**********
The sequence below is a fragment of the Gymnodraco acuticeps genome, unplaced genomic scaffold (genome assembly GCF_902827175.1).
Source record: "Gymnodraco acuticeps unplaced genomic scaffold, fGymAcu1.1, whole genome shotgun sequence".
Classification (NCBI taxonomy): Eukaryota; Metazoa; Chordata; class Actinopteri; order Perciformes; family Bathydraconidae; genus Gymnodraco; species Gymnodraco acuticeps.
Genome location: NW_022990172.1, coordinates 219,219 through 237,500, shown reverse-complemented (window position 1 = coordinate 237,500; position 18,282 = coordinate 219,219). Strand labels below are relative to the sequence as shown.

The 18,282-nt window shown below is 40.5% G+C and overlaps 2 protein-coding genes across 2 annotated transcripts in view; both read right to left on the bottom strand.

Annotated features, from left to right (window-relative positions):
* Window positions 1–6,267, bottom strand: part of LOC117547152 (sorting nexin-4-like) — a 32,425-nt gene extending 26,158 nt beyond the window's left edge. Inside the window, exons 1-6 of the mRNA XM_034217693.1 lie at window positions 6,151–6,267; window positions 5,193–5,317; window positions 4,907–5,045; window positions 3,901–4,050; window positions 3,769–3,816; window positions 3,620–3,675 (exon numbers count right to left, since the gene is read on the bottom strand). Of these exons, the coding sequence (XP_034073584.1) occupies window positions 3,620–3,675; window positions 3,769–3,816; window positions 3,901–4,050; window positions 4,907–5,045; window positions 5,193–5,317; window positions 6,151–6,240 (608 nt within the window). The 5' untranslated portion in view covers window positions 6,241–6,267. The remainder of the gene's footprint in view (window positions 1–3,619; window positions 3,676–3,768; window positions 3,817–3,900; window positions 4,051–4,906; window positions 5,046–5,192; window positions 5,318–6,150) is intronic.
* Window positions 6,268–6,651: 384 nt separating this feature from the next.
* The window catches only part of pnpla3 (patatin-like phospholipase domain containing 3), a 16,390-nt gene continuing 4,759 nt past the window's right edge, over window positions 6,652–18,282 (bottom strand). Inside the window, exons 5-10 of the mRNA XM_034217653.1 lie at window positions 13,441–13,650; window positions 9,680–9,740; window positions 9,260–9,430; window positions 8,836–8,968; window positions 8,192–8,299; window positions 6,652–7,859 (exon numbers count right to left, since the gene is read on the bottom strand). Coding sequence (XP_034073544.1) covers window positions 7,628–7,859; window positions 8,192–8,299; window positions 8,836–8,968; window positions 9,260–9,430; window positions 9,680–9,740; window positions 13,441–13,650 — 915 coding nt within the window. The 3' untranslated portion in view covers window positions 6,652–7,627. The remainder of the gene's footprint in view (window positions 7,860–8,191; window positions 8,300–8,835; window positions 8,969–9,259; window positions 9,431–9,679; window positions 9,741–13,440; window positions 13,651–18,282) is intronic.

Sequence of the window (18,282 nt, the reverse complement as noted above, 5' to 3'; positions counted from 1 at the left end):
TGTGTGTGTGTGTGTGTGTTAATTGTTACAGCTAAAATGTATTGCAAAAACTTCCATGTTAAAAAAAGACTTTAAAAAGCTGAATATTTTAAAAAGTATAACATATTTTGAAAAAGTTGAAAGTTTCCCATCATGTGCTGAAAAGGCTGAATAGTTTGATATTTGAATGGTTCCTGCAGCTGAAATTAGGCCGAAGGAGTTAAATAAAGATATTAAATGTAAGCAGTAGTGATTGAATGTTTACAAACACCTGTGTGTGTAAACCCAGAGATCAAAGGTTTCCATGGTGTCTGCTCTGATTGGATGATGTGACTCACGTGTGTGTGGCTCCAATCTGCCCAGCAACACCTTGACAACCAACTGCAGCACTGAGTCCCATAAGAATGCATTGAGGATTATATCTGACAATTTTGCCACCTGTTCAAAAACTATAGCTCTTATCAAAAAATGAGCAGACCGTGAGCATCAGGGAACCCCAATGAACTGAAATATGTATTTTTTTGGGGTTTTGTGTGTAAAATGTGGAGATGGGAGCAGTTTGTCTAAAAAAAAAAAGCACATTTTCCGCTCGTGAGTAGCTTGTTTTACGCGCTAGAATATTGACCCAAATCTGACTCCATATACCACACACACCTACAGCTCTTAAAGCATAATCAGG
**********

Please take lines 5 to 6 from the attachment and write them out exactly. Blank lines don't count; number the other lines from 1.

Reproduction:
The 18,282-nt window shown below is 40.5% G+C and overlaps 2 protein-coding genes across 2 annotated transcripts in view; both read right to left on the bottom strand.

Annotated features, from left to right (window-relative positions):